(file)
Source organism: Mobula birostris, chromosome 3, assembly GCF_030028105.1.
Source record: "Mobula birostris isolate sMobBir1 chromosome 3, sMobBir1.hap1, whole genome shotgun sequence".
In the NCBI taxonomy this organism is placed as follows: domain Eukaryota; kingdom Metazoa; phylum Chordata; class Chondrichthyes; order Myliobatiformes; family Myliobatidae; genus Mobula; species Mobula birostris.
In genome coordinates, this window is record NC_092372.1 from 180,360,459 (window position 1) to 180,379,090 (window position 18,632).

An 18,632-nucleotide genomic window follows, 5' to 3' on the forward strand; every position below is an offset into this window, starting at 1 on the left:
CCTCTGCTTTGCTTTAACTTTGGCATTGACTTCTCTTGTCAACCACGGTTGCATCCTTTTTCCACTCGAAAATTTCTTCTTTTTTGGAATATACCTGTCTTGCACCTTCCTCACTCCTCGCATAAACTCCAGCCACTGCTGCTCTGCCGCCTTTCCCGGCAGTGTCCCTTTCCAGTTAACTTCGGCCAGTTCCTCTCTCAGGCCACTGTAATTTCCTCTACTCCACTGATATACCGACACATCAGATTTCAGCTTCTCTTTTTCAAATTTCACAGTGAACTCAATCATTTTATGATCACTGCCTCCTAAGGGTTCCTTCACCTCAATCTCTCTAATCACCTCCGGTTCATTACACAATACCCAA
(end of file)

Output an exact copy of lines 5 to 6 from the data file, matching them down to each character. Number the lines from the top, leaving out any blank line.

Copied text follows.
An 18,632-nucleotide genomic window follows, 5' to 3' on the forward strand; every position below is an offset into this window, starting at 1 on the left:
CCTCTGCTTTGCTTTAACTTTGGCATTGACTTCTCTTGTCAACCACGGTTGCATCCTTTTTCCACTCGAAAATTTCTTCTTTTTTGGAATATACCTGTCTTGCACCTTCCTCACTCCTCGCATAAACTCCAGCCACTGCTGCTCTGCCGCCTTTCCCGGCAGTGTCCCTTTCCAGTTAACTTCGGCCAGTTCCTCTCTCAGGCCACTGTAATTTCCTCTACTCCACTGATATACCGACACATCAGATTTCAGCTTCTCTTTTTCAAATTTCACAGTGAACTCAATCATTTTATGATCACTGCCTCCTAAGGGTTCCTTCACCTCAATCTCTCTAATCACCTCCGGTTCATTACACAATACCCAA